• @brownbuda1 said in ClearPath Servo Motors Testing - So far so good:

    Hi mate.
    Looking good.
    Doing a linear motor build.
    Any tips on the servo implementation would be great.

    I'm actually playing with this myself. I recently got a pretty wild deal on a bunch of linear motors and magnet track. What hardware are you planning on doing this with?

    And not to get off topic but the key issues here seem to be essentially ensuring:

    1. The servo controller is appropriately tuned to the characteristics of both the motor and the physical installation

    2. The step driver is appropriately tuned to the servo controller.

    Since either a linear or classic servo has encoder outputs it would be trivial to measure the actual / expected position of the axis at any given time and adjust the tuning to have these values converge to an acceptable level. There's a lot of issues here I am anticipating. I currently have one of my axis making large travel moves with less than 50ยตm of maximum deviation (as measured by glass scale linear encoders) but those moves are being driven by commanding the servo controller directly rather than driving it with step/dir from a machine controller.



  • 20 years ago I wrote an article on how to tune PID controllers from a DIY type perspective.

    http://www.tcrobots.org/articles/Kilian120.pdf

    I have since gotten a BS in Mechatronics and we learned how to tune PID controls with physics and math, but I've forgotten a lot of the theory and the math, so I'm not sure I could do it from scratch right now.

    But if you have tuning questions, I can try to help.



  • @alankilian thank you very much! the more resources the better! I am keeping that in mind ๐Ÿ™‚



  • Just wanted to jump in here and mention that with high acceleration and deceleration values with servos the deceleration can actually cause a switching power supply to shutdown due to over volting of the power bus. The common way of dealing with this is a brake chopper circuit, it uses a resistor to blead off voltage above a specified value to prevent over volting. These circuits also sometimes use a capacitor bank to absorb excess voltage as well.
    Most switch mode power supplies will shutdown around 2-4 volts above the configured voltage.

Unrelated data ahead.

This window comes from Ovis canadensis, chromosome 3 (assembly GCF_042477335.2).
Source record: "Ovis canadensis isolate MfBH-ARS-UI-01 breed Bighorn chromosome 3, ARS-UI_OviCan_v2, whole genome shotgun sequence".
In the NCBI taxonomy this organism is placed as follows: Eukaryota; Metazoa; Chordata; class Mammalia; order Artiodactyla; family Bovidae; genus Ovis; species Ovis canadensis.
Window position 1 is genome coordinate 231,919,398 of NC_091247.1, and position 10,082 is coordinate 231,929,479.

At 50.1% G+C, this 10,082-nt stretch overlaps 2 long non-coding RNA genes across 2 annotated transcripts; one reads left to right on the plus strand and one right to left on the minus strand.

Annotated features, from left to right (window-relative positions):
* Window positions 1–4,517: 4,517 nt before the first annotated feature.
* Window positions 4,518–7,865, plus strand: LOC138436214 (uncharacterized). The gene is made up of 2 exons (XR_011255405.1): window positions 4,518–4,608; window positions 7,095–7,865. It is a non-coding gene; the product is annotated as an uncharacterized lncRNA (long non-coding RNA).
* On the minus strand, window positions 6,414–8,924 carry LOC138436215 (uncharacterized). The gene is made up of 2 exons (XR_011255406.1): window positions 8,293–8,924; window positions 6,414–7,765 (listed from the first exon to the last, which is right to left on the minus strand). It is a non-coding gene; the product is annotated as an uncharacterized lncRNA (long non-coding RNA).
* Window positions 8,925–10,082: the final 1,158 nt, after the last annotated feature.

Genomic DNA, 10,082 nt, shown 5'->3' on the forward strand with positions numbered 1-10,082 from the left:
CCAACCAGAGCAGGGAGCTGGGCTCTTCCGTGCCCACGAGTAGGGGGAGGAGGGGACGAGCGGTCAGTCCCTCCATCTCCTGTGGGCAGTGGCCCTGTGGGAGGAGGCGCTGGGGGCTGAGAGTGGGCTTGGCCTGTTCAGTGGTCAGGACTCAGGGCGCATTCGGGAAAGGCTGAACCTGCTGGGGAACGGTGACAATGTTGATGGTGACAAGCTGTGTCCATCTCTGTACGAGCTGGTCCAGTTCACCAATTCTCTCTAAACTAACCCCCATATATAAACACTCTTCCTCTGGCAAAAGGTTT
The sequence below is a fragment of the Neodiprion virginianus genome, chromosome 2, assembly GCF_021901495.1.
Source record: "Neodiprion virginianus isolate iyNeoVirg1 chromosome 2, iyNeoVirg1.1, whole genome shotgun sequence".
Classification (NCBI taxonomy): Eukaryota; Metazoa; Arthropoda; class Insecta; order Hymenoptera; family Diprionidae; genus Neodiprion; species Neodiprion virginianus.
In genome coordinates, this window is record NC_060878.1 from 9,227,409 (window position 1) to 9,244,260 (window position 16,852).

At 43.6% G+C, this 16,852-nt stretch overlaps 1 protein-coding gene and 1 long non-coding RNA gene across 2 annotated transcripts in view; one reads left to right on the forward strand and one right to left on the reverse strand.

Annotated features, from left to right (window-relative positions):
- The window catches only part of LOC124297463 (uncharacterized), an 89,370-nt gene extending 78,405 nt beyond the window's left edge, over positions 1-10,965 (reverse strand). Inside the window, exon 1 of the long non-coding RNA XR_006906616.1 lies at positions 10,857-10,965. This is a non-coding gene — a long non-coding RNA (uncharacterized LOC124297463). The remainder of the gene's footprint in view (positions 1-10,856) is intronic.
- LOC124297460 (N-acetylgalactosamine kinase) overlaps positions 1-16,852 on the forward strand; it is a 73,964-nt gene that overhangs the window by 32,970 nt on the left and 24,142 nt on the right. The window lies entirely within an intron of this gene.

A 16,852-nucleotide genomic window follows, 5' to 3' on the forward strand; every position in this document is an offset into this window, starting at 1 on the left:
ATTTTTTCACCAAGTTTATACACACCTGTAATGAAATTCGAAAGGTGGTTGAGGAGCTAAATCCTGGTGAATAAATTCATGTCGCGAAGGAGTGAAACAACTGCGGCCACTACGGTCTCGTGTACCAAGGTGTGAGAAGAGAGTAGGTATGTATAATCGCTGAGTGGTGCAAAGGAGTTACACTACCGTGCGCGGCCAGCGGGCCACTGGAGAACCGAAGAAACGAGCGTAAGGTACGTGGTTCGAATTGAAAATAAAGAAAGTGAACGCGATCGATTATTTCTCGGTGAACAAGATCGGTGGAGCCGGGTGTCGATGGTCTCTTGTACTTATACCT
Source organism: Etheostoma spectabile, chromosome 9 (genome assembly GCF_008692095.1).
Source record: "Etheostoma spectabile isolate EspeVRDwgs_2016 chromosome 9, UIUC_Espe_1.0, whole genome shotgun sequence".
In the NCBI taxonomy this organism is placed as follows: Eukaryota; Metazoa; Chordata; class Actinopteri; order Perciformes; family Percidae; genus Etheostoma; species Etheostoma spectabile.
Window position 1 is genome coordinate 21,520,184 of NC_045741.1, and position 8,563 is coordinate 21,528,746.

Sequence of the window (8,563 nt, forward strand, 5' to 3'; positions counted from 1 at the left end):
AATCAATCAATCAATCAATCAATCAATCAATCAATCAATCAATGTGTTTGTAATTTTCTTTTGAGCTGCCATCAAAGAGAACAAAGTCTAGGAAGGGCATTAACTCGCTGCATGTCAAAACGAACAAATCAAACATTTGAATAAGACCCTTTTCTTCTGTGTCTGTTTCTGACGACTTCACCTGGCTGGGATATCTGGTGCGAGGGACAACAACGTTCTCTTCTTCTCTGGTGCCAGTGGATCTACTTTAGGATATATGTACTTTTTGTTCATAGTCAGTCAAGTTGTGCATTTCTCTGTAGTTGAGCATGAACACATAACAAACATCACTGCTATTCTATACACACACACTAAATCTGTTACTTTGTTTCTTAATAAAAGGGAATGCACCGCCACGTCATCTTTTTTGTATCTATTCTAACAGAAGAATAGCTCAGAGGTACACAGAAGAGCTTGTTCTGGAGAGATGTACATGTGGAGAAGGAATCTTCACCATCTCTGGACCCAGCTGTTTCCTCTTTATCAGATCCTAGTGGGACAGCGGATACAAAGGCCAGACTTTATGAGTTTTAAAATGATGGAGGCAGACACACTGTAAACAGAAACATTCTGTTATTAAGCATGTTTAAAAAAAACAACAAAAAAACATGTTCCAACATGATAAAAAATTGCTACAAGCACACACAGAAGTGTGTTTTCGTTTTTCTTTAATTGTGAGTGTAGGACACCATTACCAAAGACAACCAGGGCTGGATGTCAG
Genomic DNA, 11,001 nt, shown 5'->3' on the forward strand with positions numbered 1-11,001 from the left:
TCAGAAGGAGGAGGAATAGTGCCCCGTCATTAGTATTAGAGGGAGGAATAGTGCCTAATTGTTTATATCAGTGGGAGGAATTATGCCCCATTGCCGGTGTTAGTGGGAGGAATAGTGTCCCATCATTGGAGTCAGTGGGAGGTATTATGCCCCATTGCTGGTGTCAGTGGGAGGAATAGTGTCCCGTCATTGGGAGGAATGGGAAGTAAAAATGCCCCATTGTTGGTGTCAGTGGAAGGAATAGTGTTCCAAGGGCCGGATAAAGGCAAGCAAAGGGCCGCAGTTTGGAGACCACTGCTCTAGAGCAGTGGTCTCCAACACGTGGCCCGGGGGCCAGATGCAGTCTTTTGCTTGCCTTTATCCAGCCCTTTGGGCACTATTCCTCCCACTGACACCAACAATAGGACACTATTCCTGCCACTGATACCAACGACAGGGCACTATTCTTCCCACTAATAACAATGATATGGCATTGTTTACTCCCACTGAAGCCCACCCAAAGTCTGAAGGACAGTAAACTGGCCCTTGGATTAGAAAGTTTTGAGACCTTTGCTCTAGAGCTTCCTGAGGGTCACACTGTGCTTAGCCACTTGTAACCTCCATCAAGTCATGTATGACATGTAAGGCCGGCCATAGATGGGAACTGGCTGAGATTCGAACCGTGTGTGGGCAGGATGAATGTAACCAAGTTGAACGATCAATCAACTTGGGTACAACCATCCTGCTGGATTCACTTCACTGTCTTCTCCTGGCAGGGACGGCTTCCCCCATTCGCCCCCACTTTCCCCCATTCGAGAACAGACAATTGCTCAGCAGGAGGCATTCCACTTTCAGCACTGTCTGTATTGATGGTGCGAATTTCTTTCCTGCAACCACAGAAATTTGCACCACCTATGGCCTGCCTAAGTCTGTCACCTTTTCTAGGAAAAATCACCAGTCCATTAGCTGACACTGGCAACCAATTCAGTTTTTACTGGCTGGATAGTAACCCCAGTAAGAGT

That's not to say that you may not run into shutdowns under high acceleration due to boost current being used by the servo drive for a longer period of time.



  • @Mabover In my sand table when I set acceleration to 20k mm/sec^2 the power supplies start shutting down. I thought the supplies were shutting down because the motors were pulling too much current. If it runs at 2000 mm/sec I start getting over voltage messages from the Duet board. At 2000 mm/sec it's exceeding the 3k rpm max spec for the motors, and as I understand it, the max rpm spec is based on back EMF generation so it makes sense that I get the over voltage messages.

    I limit maximum speed to 1500 mm/sec now and keep acceleration down to 15k mm/sec^2 or less and don't seem to have any problems. Both are much higher than I really need the machine to move for a sand table- at speeds of 500 mm/sec and acceleration of 5k it tends to start throwing the sand around...



  • With servo (or linear) motors and very high accelerations is retraction necessary?


  • Moderator

    @akstrfn said in ClearPath Servo Motors Testing - So far so good:

    With servo (or linear) motors and very high accelerations is retraction necessary?

    With pressure advance the requirement for retraction would be considerably less, but some retraction may still be required. The melted plastic doesn't stop flowing.



  • @Phaedrux I guess pressure advance would be necessary to reduce the pressure but the retractions from slicer seem unecessary because the plastic should be substantially slower than the print head moving to new location. I hope we'll get some results on this from people having these extreme speed setups finished.